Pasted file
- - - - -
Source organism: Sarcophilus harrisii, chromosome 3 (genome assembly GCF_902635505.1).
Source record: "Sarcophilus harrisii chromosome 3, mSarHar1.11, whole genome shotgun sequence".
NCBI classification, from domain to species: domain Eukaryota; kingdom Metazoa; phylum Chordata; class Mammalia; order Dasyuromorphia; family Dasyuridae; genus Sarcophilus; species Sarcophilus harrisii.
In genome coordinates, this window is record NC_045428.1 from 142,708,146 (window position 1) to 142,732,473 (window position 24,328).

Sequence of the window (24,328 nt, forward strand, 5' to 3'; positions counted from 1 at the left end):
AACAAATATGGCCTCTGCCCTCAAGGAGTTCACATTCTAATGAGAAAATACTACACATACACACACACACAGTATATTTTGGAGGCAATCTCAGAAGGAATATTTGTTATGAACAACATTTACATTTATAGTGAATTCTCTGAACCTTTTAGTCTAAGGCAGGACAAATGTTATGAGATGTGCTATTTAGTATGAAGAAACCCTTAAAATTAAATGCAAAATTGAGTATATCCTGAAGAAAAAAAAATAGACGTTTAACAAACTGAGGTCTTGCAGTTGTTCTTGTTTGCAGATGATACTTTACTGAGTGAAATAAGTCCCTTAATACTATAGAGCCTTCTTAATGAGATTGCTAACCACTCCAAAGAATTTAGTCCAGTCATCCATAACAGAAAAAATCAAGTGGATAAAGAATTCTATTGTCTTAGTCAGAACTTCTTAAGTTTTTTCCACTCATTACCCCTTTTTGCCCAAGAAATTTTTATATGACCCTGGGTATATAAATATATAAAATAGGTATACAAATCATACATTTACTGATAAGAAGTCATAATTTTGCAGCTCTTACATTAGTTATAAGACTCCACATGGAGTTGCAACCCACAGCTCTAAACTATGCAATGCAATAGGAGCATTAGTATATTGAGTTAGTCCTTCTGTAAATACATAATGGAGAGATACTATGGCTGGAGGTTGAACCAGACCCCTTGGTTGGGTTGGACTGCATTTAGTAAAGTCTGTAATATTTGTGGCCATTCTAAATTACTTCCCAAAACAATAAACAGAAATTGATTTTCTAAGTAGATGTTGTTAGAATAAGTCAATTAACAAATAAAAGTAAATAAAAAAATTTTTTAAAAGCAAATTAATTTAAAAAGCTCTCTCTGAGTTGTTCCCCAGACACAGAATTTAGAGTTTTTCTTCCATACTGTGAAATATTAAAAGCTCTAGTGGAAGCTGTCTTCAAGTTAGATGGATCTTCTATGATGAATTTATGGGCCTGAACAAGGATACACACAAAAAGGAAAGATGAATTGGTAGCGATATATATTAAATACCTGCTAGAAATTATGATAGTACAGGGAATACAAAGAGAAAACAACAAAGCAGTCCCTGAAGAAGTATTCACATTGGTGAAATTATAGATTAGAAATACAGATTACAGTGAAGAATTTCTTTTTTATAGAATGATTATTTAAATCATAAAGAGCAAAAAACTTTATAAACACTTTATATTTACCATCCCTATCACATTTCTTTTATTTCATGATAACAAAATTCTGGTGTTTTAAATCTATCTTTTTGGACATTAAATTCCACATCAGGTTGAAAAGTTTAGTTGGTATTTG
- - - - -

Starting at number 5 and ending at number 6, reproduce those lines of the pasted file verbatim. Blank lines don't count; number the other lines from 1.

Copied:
Sequence of the window (24,328 nt, forward strand, 5' to 3'; positions counted from 1 at the left end):
AACAAATATGGCCTCTGCCCTCAAGGAGTTCACATTCTAATGAGAAAATACTACACATACACACACACACAGTATATTTTGGAGGCAATCTCAGAAGGAATATTTGTTATGAACAACATTTACATTTATAGTGAATTCTCTGAACCTTTTAGTCTAAGGCAGGACAAATGTTATGAGATGTGCTATTTAGTATGAAGAAACCCTTAAAATTAAATGCAAAATTGAGTATATCCTGAAGAAAAAAAAATAGACGTTTAACAAACTGAGGTCTTGCAGTTGTTCTTGTTTGCAGATGATACTTTACTGAGTGAAATAAGTCCCTTAATACTATAGAGCCTTCTTAATGAGATTGCTAACCACTCCAAAGAATTTAGTCCAGTCATCCATAACAGAAAAAATCAAGTGGATAAAGAATTCTATTGTCTTAGTCAGAACTTCTTAAGTTTTTTCCACTCATTACCCCTTTTTGCCCAAGAAATTTTTATATGACCCTGGGTATATAAATATATAAAATAGGTATACAAATCATACATTTACTGATAAGAAGTCATAATTTTGCAGCTCTTACATTAGTTATAAGACTCCACATGGAGTTGCAACCCACAGCTCTAAACTATGCAATGCAATAGGAGCATTAGTATATTGAGTTAGTCCTTCTGTAAATACATAATGGAGAGATACTATGGCTGGAGGTTGAACCAGACCCCTTGGTTGGGTTGGACTGCATTTAGTAAAGTCTGTAATATTTGTGGCCATTCTAAATTACTTCCCAAAACAATAAACAGAAATTGATTTTCTAAGTAGATGTTGTTAGAATAAGTCAATTAACAAATAAAAGTAAATAAAAAAATTTTTTAAAAGCAAATTAATTTAAAAAGCTCTCTCTGAGTTGTTCCCCAGACACAGAATTTAGAGTTTTTCTTCCATACTGTGAAATATTAAAAGCTCTAGTGGAAGCTGTCTTCAAGTTAGATGGATCTTCTATGATGAATTTATGGGCCTGAACAAGGATACACACAAAAAGGAAAGATGAATTGGTAGCGATATATATTAAATACCTGCTAGAAATTATGATAGTACAGGGAATACAAAGAGAAAACAACAAAGCAGTCCCTGAAGAAGTATTCACATTGGTGAAATTATAGATTAGAAATACAGATTACAGTGAAGAATTTCTTTTTTATAGAATGATTATTTAAATCATAAAGAGCAAAAAACTTTATAAACACTTTATATTTACCATCCCTATCACATTTCTTTTATTTCATGATAACAAAATTCTGGTGTTTTAAATCTATCTTTTTGGACATTAAATTCCACATCAGGTTGAAAAGTTTAGTTGGTATTTG